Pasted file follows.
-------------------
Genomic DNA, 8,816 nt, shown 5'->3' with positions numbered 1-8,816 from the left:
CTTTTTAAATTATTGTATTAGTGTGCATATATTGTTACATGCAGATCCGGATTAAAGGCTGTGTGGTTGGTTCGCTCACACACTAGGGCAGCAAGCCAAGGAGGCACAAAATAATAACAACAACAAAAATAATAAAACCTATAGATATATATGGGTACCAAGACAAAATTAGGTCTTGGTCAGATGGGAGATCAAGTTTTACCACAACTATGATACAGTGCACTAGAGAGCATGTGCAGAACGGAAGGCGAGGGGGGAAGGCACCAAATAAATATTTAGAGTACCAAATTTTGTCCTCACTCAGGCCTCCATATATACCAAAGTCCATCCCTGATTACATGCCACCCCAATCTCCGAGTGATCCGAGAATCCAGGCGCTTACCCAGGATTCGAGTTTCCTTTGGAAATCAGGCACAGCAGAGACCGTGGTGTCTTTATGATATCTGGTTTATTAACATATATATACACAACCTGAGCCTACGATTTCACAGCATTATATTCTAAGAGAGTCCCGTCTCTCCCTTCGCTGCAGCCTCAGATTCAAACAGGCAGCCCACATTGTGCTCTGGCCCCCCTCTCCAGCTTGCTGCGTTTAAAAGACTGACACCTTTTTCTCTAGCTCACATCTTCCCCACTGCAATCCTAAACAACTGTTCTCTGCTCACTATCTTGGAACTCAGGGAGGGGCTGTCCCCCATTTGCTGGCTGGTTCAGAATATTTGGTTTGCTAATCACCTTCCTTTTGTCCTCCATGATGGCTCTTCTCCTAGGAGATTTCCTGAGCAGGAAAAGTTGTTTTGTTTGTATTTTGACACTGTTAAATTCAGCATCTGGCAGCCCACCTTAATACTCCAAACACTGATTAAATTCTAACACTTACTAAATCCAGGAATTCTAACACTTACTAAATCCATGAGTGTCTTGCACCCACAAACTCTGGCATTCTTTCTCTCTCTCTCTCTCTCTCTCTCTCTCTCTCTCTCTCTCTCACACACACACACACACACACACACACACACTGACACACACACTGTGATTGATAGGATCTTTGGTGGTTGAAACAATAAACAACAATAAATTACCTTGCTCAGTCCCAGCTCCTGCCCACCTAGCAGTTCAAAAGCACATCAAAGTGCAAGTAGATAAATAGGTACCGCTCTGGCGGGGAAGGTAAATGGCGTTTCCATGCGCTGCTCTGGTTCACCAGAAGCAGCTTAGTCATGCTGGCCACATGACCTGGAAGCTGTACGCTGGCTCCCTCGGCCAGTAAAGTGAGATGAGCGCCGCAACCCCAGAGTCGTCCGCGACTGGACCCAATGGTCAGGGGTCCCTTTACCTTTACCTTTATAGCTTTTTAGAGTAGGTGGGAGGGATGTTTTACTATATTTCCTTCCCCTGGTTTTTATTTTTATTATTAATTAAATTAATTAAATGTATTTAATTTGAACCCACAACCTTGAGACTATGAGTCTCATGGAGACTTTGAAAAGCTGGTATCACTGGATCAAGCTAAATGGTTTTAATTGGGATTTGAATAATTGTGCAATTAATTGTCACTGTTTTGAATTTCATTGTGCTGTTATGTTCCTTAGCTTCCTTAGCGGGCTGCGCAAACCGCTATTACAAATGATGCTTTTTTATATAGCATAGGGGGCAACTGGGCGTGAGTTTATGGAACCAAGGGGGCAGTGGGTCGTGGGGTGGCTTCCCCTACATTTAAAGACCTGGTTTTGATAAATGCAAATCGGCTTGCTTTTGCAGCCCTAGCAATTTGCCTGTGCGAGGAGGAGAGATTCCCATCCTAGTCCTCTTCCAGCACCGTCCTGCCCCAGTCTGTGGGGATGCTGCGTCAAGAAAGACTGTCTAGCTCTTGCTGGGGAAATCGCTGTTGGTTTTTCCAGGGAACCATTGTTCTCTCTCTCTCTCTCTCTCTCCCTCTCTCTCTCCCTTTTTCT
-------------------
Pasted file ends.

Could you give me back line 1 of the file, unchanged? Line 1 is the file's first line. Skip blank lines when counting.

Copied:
Genomic DNA, 8,816 nt, shown 5'->3' with positions numbered 1-8,816 from the left: